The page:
Photo by Jonathan Daniel/Getty Images
AUBURN HILLS, Mich. -- They don't call him Mr. Big Shot for nothing, although you'd be excused for wondering how he ever got that nickname if all you were judging him on was his body of work over the first three games of this series and the first three quarters of Game 4.
In fact, Chauncey Billups was such a borderline liability through the first 36 minutes of Game 4, he began the fourth quarter on the bench and stayed there past the midpoint of the period. At that point, whether he'd even get back into the game was a question mark.
L.A. Lakers 2, San Antonio 1
Game 4: Tue., 9 ET, at SAS
Boston 2, Detroit 2
Game 5: Wed., 8:30 ET, at BOS
But Billups finally peeled off his warm-ups and checked back in with 4:50 remaining, and his 3-pointer with 2:55 left ended up being the biggest shot of the game, extending a seven-point lead to 10 and giving the Pistons the breathing room that had been eluding them all night. Detroit went on to defeat the Boston Celtics 94-75 Monday night to even the Eastern Conference finals at two games apiece.
The final score, with its 19-point margin, was not indicative of how close this game was for the first 46 minutes. The Pistons never trailed, but they also couldn't find a way to put away a Celtics team that stayed within striking distance by going to the free-throw line 39 times and making 32 of them.
Boston shot a shade below 32 percent from the field, went 1-for-9 on 3-pointers and didn't get any sustained offense from its big three as Paul Pierce shot 3-for-14, Kevin Garnett was 6-for-16 and Ray Allen was 2-for-8 and missed two big free throws with 2:04 remaining when Boston had a chance to cut its deficit to eight.
"Well, we do bounce back," said Pistons coach Flip Saunders, whose team improved to 5-0 following losses this postseason. "No one likes it, but it's the way the personality of our team is, and what we've got to do now is go out and win two games in a row. Usually whoever wins two in a row takes control of a series, and neither us nor Boston has been able to win two, so hopefully we'll go in there Wednesday and do what we need to do."
Partly because of foul trouble, partly because of the way some of his starters were playing, Saunders went with an unusual lineup through the middle four minutes of the fourth quarter, using Rodney Stuckey, Lindsey Hunter and Richard Hamilton in a three-guard alignment along with Antonio McDyess (who was huge with 21 points and 16 rebounds) and Jason Maxiell (also huge with 14 points on 6-for-6 shooing and a terrific block of a dunk attempt by Garnett).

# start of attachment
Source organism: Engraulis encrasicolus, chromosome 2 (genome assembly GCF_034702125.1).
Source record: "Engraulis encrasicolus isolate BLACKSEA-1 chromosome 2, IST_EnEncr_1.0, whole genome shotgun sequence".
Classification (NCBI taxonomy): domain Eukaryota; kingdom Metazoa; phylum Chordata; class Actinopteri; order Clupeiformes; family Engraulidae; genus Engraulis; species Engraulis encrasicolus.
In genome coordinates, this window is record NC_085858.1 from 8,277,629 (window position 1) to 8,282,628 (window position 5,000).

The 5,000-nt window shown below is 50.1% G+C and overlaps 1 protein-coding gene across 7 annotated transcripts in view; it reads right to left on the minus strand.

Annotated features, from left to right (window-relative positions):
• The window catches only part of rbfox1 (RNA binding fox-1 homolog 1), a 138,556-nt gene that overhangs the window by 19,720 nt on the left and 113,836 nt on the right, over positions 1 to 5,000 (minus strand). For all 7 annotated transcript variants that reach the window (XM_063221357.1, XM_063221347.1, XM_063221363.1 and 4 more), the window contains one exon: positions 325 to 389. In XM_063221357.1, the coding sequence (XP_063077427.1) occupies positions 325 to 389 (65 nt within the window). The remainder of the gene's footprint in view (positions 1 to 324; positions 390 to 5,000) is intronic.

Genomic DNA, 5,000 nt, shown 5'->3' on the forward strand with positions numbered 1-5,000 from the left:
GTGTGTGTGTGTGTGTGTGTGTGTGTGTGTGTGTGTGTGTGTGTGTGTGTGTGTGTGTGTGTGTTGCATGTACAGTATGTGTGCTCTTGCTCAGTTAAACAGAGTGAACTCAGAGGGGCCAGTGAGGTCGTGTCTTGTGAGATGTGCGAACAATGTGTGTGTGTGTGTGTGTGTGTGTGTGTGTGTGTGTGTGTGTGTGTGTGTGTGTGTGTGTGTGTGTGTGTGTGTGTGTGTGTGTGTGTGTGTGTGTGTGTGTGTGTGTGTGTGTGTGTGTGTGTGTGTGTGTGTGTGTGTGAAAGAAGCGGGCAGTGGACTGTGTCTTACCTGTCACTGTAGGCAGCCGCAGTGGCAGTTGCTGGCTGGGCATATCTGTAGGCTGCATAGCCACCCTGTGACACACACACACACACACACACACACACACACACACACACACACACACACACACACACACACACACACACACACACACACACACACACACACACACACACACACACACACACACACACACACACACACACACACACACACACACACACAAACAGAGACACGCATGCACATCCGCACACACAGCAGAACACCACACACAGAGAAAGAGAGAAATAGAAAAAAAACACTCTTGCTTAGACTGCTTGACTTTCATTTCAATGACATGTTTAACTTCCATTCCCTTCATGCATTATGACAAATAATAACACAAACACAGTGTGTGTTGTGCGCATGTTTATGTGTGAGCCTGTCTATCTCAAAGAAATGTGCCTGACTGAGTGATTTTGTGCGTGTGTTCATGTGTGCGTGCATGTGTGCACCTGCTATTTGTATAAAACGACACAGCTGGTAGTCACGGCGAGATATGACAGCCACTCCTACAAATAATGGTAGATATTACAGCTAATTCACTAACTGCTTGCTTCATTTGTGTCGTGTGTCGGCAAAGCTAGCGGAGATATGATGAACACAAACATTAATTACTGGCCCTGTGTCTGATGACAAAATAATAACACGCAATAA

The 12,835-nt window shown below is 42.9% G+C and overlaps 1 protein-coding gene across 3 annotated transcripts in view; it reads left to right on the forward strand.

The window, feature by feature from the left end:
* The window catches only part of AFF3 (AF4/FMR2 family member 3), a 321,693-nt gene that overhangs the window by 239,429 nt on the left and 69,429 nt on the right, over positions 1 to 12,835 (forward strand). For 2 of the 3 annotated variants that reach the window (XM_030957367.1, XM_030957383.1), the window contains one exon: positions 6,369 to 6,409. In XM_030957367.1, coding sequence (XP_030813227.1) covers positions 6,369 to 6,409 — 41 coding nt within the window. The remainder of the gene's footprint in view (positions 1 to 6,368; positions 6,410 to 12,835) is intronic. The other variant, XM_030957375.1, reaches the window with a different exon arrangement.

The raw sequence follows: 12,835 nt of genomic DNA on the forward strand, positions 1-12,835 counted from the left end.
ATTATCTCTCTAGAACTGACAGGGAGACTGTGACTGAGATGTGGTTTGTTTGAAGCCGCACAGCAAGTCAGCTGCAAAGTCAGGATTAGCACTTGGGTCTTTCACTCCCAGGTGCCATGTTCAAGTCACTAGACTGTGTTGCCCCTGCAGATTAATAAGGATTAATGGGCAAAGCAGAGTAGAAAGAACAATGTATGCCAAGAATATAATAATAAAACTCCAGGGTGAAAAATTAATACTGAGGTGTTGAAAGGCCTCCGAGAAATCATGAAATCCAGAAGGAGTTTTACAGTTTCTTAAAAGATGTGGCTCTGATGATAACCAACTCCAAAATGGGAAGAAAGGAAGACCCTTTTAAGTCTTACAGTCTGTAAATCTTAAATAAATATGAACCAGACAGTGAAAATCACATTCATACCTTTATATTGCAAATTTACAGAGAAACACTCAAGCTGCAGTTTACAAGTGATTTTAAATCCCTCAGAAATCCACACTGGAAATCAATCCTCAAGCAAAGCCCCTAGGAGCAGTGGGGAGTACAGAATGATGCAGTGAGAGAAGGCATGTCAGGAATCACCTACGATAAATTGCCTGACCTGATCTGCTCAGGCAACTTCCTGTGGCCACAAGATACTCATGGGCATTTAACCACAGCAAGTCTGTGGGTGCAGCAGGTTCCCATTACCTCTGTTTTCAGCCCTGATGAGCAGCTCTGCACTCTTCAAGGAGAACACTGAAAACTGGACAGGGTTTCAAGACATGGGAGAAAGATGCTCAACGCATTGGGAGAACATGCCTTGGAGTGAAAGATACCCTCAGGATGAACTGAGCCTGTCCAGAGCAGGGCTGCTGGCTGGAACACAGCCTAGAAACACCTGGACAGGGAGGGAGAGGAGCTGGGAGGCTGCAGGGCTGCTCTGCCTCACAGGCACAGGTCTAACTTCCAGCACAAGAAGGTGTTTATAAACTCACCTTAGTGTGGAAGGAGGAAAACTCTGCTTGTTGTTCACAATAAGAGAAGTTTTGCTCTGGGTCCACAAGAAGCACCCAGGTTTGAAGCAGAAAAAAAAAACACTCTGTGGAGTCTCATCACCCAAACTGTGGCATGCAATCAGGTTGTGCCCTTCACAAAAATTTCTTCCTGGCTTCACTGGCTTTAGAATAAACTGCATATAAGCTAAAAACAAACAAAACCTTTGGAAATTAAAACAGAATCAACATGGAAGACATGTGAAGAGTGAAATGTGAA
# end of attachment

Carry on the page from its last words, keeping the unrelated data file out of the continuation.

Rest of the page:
Billups remained on the bench for so long, you started to wonder not when, but whether, Saunders would put him back in. He had missed nine of his 11 shots, and the crowd actually was groaning as his misses piled up.
"We were up 10, and we were going to let those guys stay out there and play with their energy unless they got it down to six, which they did. Otherwise, if they could keep it at eight or 10, we were going to let them play it through," Saunders said.
But when Pierce followed his own miss and cut the deficit to 78-73, Saunders brought back Billups along with Tayshaun Prince and Rasheed Wallace (who had gone to the bench with his fifth foul 1:43 into the fourth quarter).
An offensive foul on Hamilton gave Boston a chance to get closer, but Pierce rushed a 16-footer that missed. Garnett blocked Prince's hook shot to give the Celtics another shot, but Rajon Rondo couldn't convert a runner inside. Wallace made two from the line with 3:23 left to restore a seven-point lead, and Allen committed a turnover with an ill-advised forced pass to Garnett.
That's when Billups knocked down the biggest shot of the night, the ball looking good from the moment it left his hand before swishing straight through to make it 85-75 with 2:55 remaining.
"For me, I was looking to get back in there and make plays for the team," Billups said. "Me, my confidence is always high. It's not about me making shots. I was disappointed after last game because I didn't step up and lead when the team needed me. Today I did that, still didn't hit shots, but the game was different and my presence was felt out there."